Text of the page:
She told me that it was highly likely that I was going deaf because her paternal side had hereditary deafness. Not only were her two half-brothers, from her father side, both chronically deaf but she was quite bad herself. Deborah only had a quarter of hearing in one ear and about fifty percent hearing in the other.

I didn't ask if anybody else in the family had the condition. I just wasn't interested in them. Anyway, I was relieved that at last I had an answer as to why I couldn't hear people talking when they faced away from me. I mean, I could but their words were such a low mumble, it wasn't even worth trying to concentrate on them.

The rest of the visit to Deborah and her husband Gary flew by with lots of laughter and good times. I drove home, light hearted in the knowledge that I could now put a reason to why I had such problems hearing. Of course, having a hearing test would have cleared things up for me as well but at that time, ignorance was still bliss.

It was only when I got home and started unpacking that I realised that I had no idea of what hereditary deafness really meant. With a skill born of many years of fobbing off customers worries, I had torpedoed all Deborah's attempts to talk of the subject.

I had a hearing test a few weeks later and the consultant confirmed that I had hearing loss in both ears that was at an unusual level for someone as young as myself.

I think it was then that the first fallout of such knowledge hit me.

That I was going to have more hearing loss over the years. It's still unknown just how much loss I will have. Will I be affected in one ear more than the other or will I have an even loss. Will I get bad enough to have a hearing aid and as I write this sentence, I have to concede that I think a hearing aid will be priced for the next year or so. I can tell that its getting a little worse.

At the moment, I often find myself at home with both the stereo and the TV on at the same time. I have no idea of why I do it but I'm wondering if its an unconscious attempt to experience all the sound that I can before my ability to enjoy it is handicapped even more. I have to fight the urge to go out and buy as many cd's as I can afford each week and just sit and listen to them all weekend, committing the songs to memory just incase its the last time that I hear that particular one or to even just hear a song the once and to be able to say that I *have* heard it before I lose the ability to do so.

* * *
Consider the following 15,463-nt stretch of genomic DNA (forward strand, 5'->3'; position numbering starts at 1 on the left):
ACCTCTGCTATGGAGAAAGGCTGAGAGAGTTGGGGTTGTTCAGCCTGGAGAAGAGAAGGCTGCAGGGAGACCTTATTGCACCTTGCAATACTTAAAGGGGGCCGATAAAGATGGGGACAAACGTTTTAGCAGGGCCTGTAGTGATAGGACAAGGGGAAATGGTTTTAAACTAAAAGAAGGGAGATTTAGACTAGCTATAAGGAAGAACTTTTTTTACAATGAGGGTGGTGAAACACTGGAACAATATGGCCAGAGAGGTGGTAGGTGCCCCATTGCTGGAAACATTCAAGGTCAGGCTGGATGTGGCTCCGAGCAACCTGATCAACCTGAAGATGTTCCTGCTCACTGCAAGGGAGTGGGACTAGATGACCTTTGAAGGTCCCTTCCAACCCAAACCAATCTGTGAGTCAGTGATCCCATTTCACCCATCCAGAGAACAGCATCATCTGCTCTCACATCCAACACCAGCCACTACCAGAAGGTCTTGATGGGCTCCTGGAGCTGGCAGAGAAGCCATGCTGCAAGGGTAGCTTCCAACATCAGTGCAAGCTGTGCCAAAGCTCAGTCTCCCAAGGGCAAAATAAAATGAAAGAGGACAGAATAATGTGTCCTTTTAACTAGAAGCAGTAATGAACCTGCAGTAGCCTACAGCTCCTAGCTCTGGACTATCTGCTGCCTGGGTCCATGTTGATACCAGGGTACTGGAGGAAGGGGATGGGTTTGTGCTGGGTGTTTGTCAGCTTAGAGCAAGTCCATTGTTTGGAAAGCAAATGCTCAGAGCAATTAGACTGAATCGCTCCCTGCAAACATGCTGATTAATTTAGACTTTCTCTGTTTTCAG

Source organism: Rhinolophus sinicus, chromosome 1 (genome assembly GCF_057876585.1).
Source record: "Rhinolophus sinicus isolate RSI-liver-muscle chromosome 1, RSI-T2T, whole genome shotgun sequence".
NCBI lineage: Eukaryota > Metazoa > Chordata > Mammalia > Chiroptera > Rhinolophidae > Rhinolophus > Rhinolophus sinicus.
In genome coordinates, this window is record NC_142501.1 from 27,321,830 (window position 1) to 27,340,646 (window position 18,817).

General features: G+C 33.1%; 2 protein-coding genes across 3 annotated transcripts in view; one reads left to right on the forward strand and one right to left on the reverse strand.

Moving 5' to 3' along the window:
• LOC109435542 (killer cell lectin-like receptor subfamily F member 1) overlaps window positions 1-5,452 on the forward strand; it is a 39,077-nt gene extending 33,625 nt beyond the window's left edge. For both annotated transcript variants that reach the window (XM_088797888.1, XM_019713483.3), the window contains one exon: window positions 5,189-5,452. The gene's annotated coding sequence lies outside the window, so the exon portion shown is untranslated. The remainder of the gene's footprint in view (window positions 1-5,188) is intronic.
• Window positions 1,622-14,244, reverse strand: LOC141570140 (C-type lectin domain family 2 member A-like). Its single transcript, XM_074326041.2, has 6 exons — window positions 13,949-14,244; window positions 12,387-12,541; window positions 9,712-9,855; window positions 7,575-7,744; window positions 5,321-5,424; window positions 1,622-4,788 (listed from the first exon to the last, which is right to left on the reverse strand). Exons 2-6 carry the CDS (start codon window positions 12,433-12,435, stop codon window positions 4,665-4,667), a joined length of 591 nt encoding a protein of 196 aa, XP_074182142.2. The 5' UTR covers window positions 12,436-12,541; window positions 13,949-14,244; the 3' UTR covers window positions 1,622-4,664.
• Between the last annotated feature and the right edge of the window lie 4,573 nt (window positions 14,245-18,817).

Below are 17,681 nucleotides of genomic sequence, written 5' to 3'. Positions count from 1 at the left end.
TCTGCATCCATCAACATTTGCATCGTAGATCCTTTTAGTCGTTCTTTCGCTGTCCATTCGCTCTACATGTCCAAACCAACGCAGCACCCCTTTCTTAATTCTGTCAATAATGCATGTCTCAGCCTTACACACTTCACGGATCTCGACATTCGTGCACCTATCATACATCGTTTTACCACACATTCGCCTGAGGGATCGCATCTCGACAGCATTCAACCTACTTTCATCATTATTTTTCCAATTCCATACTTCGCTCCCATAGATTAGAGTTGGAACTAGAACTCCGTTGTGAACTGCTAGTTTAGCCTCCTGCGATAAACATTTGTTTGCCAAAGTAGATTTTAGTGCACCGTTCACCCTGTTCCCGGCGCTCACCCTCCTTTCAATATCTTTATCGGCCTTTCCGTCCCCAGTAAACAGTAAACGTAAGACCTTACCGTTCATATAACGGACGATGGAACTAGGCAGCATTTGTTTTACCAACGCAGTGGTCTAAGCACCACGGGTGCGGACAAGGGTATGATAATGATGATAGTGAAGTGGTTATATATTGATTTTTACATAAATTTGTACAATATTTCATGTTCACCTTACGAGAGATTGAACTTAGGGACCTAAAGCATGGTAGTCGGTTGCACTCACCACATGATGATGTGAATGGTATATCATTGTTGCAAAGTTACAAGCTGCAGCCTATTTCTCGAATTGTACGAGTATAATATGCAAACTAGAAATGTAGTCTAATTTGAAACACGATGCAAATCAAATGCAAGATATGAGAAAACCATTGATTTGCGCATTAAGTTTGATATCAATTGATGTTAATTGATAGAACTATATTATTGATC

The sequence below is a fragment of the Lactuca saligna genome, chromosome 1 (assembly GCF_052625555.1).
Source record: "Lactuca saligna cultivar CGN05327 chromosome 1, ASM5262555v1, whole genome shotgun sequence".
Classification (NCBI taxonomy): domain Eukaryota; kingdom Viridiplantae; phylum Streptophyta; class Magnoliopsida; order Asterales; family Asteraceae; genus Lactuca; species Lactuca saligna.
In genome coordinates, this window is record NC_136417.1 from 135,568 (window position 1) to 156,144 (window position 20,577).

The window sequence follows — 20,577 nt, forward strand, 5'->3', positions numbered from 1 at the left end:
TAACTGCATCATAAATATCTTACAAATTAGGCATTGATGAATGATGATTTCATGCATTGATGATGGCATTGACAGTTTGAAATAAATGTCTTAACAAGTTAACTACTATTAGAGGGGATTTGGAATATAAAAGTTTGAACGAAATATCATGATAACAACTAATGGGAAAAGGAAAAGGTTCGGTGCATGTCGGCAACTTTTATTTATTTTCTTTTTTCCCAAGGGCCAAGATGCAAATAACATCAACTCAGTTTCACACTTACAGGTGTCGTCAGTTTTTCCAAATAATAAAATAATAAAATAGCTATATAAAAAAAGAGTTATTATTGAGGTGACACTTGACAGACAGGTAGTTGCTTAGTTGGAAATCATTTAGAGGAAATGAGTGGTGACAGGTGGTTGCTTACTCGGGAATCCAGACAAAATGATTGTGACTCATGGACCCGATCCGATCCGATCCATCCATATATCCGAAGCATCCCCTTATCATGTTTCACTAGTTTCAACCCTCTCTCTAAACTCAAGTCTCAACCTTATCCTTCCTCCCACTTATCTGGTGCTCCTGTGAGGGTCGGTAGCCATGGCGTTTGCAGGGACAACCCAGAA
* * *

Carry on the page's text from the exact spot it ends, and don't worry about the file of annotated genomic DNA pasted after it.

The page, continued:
I admit it, I have nightmares that I go completely deaf and am surrounded by people that just yap away at me as if I can still hear them. One of the worst ones is where I have to communicate via sign language only to be stuck in a room with people who have no arms or mouths. In this particular dream, I have no ears and we are all unable to communicate. I'm not too sure of the end of these nightmares but I think in the end, I punch a few of the people out because they piss me off. Not too sure how though, I guess that I'm just as cranky in my dreams as I am in real life.

At the moment, I think that I have come to a halt in my journey to the realm of silence. I'm content for the moment to just make fun of my dicky hearing. I'm usually the first one to snigger at what I've mistakenly heard. For example, on a recent phone call, I mistook the words "How much is your Olay Total Effects" to be "How much is your daily total sex"...needless to say, it was laughter all round once I had gotten over my shock of being asked such a question.

Even names are funny to me now and I laugh a lot at some customers names, especially the Indian, European and Asian ones. I know that its rude but the names sure as hell don't sound like they way they are written when you have background noise to muffle the pronunciation of the chemist whose calling out the name. Another classic example is the band 'Bachelor Girl', for ages I thought that it was 'Spatula Hurl'..I don't think I need to elaborate on that one.

I have a slight hope that I've reached the end of my journey but I'm due for a visit to the hearing specialist and from the past few months, the news won't be good.

I think to myself, thank God I don't have other hereditary problems such as MS...early dementia or heaven forbid, a family tendency towards breast cancer.

I don't like what my mothers faulty genes have passed onto me and in moments of pure rage about the unfairness of my family's legacy, I rant and rave about how irresponsible she was to give birth to a child with the knowledge that she was passing down a hereditary genetic that could be passed down from generation to generation for years to come.

Then I think to myself, this is a unique opportunity. Not everyone has the chance to experience what its like to have their body altering itself in such a severe way. To have their inner ear fibres go completely against their natural order and instead, create chaos for their host. I should consider myself lucky that, even if I did go completely deaf, I would still be able to hear the hum of silence in the end.

I'm only 27 and I still have one hell of a journey ahead of me.